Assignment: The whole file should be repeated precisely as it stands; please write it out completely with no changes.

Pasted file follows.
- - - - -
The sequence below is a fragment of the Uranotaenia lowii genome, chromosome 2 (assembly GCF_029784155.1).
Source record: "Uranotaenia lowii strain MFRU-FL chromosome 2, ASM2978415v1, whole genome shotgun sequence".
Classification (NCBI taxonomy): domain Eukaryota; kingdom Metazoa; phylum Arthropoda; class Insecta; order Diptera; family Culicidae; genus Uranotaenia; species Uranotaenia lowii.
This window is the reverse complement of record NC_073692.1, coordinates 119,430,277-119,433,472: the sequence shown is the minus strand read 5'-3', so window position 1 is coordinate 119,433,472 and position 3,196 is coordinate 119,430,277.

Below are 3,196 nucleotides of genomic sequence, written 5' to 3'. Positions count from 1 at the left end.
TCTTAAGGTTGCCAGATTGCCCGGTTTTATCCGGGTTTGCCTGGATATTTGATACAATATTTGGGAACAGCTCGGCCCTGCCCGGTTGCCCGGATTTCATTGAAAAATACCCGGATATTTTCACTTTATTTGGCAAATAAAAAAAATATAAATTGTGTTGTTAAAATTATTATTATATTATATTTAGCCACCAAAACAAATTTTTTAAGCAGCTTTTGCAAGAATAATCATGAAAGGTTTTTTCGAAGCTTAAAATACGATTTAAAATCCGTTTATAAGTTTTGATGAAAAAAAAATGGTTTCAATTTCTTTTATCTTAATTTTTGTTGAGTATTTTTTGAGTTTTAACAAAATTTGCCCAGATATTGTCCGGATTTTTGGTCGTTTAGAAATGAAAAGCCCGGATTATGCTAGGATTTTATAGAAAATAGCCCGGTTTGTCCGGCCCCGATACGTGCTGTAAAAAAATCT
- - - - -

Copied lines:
The sequence below is a fragment of the Uranotaenia lowii genome, chromosome 2 (assembly GCF_029784155.1).
Source record: "Uranotaenia lowii strain MFRU-FL chromosome 2, ASM2978415v1, whole genome shotgun sequence".
Classification (NCBI taxonomy): domain Eukaryota; kingdom Metazoa; phylum Arthropoda; class Insecta; order Diptera; family Culicidae; genus Uranotaenia; species Uranotaenia lowii.
This window is the reverse complement of record NC_073692.1, coordinates 119,430,277-119,433,472: the sequence shown is the minus strand read 5'-3', so window position 1 is coordinate 119,433,472 and position 3,196 is coordinate 119,430,277.

Below are 3,196 nucleotides of genomic sequence, written 5' to 3'. Positions count from 1 at the left end.
TCTTAAGGTTGCCAGATTGCCCGGTTTTATCCGGGTTTGCCTGGATATTTGATACAATATTTGGGAACAGCTCGGCCCTGCCCGGTTGCCCGGATTTCATTGAAAAATACCCGGATATTTTCACTTTATTTGGCAAATAAAAAAAATATAAATTGTGTTGTTAAAATTATTATTATATTATATTTAGCCACCAAAACAAATTTTTTAAGCAGCTTTTGCAAGAATAATCATGAAAGGTTTTTTCGAAGCTTAAAATACGATTTAAAATCCGTTTATAAGTTTTGATGAAAAAAAAATGGTTTCAATTTCTTTTATCTTAATTTTTGTTGAGTATTTTTTGAGTTTTAACAAAATTTGCCCAGATATTGTCCGGATTTTTGGTCGTTTAGAAATGAAAAGCCCGGATTATGCTAGGATTTTATAGAAAATAGCCCGGTTTGTCCGGCCCCGATACGTGCTGTAAAAAAATCT